Mr. Marzo's High School English Classroom Web Site Cerritos High School CHS

Literary Terms for English

1. Historical fiction - a "made up" story which has as setting a specific and recognizable historical time period which could not have been during the author's lifetime. These novels and stories often include characters and places which are historically accurate, and many include historical documents as well. Examples of historical fiction are: Dragonwings, The Whipping Boy, Proud Taste for Scarlet and Miniver.

2. Documentary fiction - a "made up" story which uses a collage of documents, in addition to dialogue and narration, to help to tell the story. Some documentary fiction you will read as an adult uses actual news stories, letters, diaries, etc., but the story is the author's invention. Example: Nothing But the Truth

3. Science fiction - originally, a story which used the science of the future as a major element of plot or setting. This meaning has been stretched to include all future or utopian, time travel, space, alien contact, and dimension travel stories, as well as to include some elements of fantasy.  Examples: A Wrinkle in Time, The Giver, many stories by author Ray Bradbury.

4. Folklore, folk tale, fairy tale - originally "oral tradition stories,"  memorized and passed from person to person through the telling, these tend to have messages for the listener to decipher and definite similarities in plot, characters, and settings. You study these stories in Lower School. In Middle School, you need to remember them and watch for "folklore" elements to appear in your reading. Examples of books rich in folklore references: The 13 Clocks, The Magic Circle, Haroun, The Other Side of Silence.

5. Realistic Fiction - novels and stories which are "real" in that they take place in a time and place like a present, or recent past, time and place, have plots which are possible, and have characters which are believable as real people. Examples: Hatchet, Shabanu.

6. Fantasy - fantasy novels and stories cover a wide range of "real-unreal" plots, characters and settings. Some identifying characteristics are: animals as characters, magical events, imaginary beings as characters. Fantasies often involve a search or quest of some type and ask the reader to temporarily believe in the possibility of events and characters.  Examples: Alice in Wonderland, The Story of the Amulet, The Wizard of Earthsea, The Hobbit, Watership Down.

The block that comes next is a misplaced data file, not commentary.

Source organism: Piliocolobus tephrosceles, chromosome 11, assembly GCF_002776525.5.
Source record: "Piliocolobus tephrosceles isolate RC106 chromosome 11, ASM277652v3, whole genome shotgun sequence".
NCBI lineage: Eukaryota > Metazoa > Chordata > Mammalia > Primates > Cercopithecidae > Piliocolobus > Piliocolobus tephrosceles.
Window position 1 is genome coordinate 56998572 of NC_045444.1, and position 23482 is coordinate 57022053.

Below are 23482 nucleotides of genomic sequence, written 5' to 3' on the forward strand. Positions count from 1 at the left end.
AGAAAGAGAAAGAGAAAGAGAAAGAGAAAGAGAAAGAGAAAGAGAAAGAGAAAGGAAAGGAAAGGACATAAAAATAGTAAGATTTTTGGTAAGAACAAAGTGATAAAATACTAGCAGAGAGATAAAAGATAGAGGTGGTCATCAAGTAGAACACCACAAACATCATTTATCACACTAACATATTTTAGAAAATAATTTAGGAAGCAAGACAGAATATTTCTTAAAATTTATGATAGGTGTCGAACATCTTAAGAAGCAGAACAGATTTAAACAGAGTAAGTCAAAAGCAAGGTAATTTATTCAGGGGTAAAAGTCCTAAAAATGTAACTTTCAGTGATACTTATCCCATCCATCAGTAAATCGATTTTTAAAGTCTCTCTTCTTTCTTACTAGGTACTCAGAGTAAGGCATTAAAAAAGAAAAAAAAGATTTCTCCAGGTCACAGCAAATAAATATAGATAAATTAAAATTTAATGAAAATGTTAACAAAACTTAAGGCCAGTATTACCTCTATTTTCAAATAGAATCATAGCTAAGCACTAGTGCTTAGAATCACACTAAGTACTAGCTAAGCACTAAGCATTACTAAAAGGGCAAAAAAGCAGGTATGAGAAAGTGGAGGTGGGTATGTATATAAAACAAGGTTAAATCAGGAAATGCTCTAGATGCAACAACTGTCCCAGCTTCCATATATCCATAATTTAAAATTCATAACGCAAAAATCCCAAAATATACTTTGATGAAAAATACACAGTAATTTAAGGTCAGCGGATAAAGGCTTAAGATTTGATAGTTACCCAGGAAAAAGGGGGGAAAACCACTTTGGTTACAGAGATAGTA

7.Mystery - a mystery novel contains a puzzle and challenges the reader to join the detective character who eventually solves the puzzle. Collecting clues is a vital skill for mystery readers. Examples: The House of Dies Drear, The Westing Game, The Hound of the Baskervilles.

Techniques of the Writer or Story Teller

Figurative Language - In general, this is a way of using words to make imaginative connections in the reader's "inner eye." These connections can be called images. As you learn to recognize and appreciate figurative language, your appreciation and ability to actively read good writing will increase. These are the types of figurative language on which we will concentrate this year:

Literary Vocabulary

Terms more specific to the way poets use words: see John McIlvain's Introductory Poetry Terms

    More Rules of Grammar!

Then and Than Usage

When to Use

Sample Sentence


When referring to time or a sequence of events

We ate pizza and then went for ice cream.


When making a comparison

She’s at least 6 inches taller than he is.



1. Her dress is so much prettier then mine.

Test: Are you referring to time or a sequence of events? No, you’re making a comparison.


2. First, you add the flour; then, you add the eggs.

Test: Are you referring to time or to a sequence of events? Yes!



1. I’ll see you than.

Test: Are you making a comparison? No, you’re referring to time.


2. You’ve worked here much longer than I have.

Test: Are you making a comparison? Yes!


Mr. Marzo's High School English Classroom Web Site Cerritos High School CHS